The Great Irish Famine


Famines motivate people. In multiple posts, about the Little Ice Age, The Black Death, and the ineffectiveness of walled cities, famine played a role in motivating mankind. The Black Death would have been less effective if it hadn’t been coupled with a famine, the Little Ice Age created many famines, including the Great Famine of France that lead to the French Revolution, and it motivated people in the Middle Ages to tunnel under the walls of Paris, London, and Moscow in search of food and buyers of goods. It also played a significant role in immigration to the US and Canada in the 1840s.

Some years, it rains an excessive amount in Ireland. If 1816 can be titled the “Year Without a Summer,” then 1845 can be titled the “Year it Wouldn’t Stop Raining on Ireland.” Too much rain can be as bad as too little rain and the Great Irish Famine is a prime example of why crop diversification and a little less rain can make a huge difference to survival.

Most people will know the Great Irish Famine as the Great Potato Famine. For the record, Ireland is great at growing potatoes. I mean absolutely fantastic. Potatoes grow better in Ireland than most crops. And potatoes have more vitamin C than any fruit. Potatoes were staples on ships because they prevented scurvy and as long as they aren’t exposed to too much water or sun, they last a long time.

Not only are potatoes loaded with vitamin C, they are a very hearty food. A little potato can go a long way towards daily calorie intakes and keeping up energy levels. The Irish grew a lot of potatoes. And as with most deadly situations, a perfect storm occurred to create the Great Irish Famine.

Too much rain fell in spring and early summer of 1945. Leading to a disease known as Late Blight to develop on the potato crop. Late Blight is caused by a type of mold. It destroys the leaves of the plants and infects the edible roots and tubers of the plants, causing them to rot in the ground.

Late Blight also affects sweet potatoes, onions, beets, and rutabaga, not just potatoes. Unfortunately, these are the crops that grow best in Ireland. Because it’s frustrating to put effort into crops that won’t grow in rocky soil, there wasn’t a lot of crop diversity in Ireland in the 1800s. Meaning nearly all crops were root vegetables like potatoes and onions. The rains stirred up a specific type of mold. Mold that would attack the majority of the crops planted in Ireland, wiping out almost the entire crop for 1845.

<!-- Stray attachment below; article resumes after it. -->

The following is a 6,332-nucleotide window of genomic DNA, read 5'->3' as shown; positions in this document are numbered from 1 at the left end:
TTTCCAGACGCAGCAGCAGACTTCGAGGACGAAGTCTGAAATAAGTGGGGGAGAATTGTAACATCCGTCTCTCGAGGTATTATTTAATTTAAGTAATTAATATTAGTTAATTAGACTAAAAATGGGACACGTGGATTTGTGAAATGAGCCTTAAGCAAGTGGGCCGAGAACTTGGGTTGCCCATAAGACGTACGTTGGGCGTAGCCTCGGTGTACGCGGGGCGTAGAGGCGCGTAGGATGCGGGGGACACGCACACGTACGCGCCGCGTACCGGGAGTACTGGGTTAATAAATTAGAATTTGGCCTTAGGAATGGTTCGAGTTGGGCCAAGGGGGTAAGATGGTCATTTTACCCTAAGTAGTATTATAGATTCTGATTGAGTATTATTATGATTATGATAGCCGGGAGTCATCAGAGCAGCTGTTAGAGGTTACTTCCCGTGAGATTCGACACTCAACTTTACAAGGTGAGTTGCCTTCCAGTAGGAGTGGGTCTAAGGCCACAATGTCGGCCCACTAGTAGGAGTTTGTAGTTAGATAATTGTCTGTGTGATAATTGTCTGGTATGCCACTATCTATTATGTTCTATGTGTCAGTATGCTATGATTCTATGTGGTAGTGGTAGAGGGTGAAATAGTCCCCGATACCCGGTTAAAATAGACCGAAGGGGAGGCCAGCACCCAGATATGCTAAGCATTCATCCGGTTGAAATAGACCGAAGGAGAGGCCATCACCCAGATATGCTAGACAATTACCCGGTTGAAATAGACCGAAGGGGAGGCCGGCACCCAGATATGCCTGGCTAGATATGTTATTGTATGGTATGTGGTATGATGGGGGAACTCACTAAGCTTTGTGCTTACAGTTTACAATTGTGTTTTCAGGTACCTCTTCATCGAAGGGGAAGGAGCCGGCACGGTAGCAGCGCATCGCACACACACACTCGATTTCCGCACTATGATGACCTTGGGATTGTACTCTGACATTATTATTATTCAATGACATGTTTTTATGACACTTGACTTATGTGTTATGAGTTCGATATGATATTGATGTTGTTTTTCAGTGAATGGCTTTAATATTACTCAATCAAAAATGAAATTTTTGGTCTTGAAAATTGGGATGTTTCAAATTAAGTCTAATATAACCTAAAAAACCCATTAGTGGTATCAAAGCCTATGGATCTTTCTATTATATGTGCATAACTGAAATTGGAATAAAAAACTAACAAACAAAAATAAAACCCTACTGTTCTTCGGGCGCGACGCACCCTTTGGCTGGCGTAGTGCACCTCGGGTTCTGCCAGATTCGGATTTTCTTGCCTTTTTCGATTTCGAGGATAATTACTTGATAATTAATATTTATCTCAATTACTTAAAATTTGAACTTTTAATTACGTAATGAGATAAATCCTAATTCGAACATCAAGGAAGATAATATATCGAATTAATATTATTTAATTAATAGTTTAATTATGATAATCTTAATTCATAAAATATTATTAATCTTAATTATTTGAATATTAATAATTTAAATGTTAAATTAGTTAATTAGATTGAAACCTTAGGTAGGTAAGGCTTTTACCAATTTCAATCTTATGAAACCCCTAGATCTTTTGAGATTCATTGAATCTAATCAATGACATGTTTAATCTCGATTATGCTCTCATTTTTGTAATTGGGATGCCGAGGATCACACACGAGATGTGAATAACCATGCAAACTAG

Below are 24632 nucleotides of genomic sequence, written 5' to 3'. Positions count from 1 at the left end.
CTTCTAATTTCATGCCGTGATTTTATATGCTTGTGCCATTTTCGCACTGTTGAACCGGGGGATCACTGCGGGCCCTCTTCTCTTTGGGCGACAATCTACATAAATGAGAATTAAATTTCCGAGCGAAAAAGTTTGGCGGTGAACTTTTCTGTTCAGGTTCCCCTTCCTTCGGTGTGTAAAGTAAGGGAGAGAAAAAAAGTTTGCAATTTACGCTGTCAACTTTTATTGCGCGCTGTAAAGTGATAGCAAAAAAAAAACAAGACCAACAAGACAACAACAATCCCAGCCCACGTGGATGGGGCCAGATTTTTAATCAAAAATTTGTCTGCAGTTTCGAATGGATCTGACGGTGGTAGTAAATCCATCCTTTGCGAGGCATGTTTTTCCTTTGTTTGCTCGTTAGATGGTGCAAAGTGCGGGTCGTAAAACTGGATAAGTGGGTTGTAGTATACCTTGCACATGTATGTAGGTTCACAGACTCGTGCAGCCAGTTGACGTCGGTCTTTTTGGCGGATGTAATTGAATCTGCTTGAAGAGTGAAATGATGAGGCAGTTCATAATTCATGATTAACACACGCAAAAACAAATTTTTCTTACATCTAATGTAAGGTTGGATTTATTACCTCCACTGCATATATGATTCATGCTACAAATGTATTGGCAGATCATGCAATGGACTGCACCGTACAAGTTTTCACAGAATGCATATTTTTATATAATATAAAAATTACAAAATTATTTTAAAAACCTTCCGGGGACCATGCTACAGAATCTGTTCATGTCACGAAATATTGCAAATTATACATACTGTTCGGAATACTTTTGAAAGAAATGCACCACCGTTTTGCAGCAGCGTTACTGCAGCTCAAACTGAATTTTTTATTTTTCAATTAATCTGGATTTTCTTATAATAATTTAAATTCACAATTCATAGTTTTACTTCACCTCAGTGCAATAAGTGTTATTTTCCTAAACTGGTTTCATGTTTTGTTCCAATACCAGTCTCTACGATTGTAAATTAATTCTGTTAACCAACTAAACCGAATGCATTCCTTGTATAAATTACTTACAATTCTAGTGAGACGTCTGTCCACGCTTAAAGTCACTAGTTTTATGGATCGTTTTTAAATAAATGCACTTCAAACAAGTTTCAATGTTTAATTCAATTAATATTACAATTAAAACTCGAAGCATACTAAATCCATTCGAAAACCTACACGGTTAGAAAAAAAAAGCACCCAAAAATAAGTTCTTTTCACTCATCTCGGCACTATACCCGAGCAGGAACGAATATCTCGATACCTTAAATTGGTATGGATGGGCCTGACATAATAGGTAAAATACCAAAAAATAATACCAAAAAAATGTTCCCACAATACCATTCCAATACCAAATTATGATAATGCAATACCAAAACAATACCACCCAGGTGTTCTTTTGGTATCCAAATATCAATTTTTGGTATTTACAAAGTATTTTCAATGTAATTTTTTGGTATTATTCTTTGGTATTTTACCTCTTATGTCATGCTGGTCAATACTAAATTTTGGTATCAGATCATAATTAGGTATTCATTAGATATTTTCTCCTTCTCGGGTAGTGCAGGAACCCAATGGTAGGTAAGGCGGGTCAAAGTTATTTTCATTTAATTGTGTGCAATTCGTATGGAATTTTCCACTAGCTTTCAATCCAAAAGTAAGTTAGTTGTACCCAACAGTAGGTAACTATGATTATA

1846 would see less rain, but the mold that caused Late Blight was still alive and well within the soil and the crops of 1846 were also devastated by Late Blight. By 1847, Ireland could not import enough food to make up for the crop failures and Irish people were starting to peel the bark off trees and pull up grass by the handfuls, because you eat anything you possibly can during a famine, even if it’s tree bark and grass (which aren’t terribly nutritious for humans because we can’t digest most of it).

It also had a tremendous impact on livestock, as most livestock had supplemental diets that included the ruined crops and couldn’t stomach crops tainted by Late Blight.

This left the people of Ireland with two options; stay in Ireland and try to tough it out or immigrate. Nearly a million Irish died of starvation and starvation related diseases. Approximately 2 million Irish decided to flee Ireland and try their luck somewhere else.

In total, the population of Ireland dropped by 20 to 25% during the 2 years of blighted crops and the 5 years that followed it. Birth rates in 1847 were only a fraction of what they had been in 1843. We also mention the number that died or fled, but rarely discuss how it affected the regrowth of the population. In 1847, there was only about 1/6th the number of births in Ireland than of 1844. Meaning another couple million were lost simply because they weren’t born, because a population can only grow so fast with traditional breeding methods.

Only 3 times in “modern” history (post Fall of Rome) do we see this significant of a population drop in a single country; during the 1300s & 1400s Black Plague Pandemic when nearly 30% of England died of plague and starvation, and the 35% population drop of the Soviet Union during WWII (the Russian Population has yet to recover, despite it being more than 70 years – the population of Russia today is less than it was in 1920 and Stalin is as much to blame as WWII). And the Great Irish Famine of 1845-1846.

By 1855, there were more Irish people born in the US, Canada, India, and Australia, than in Ireland. It would be the 1870s before the Irish population would reach the same growth it had experienced in 1844. On a side note, the Irish blamed the English for the Great Irish Famine, proving tensions between Ireland and England went back way further than the political maneuverings of the 1920s (in 1921, the majority of Ireland which had been a part of the UK succeeded from their English rulers – Ireland and England have been wrangling for control of Ireland since the early 1600s).

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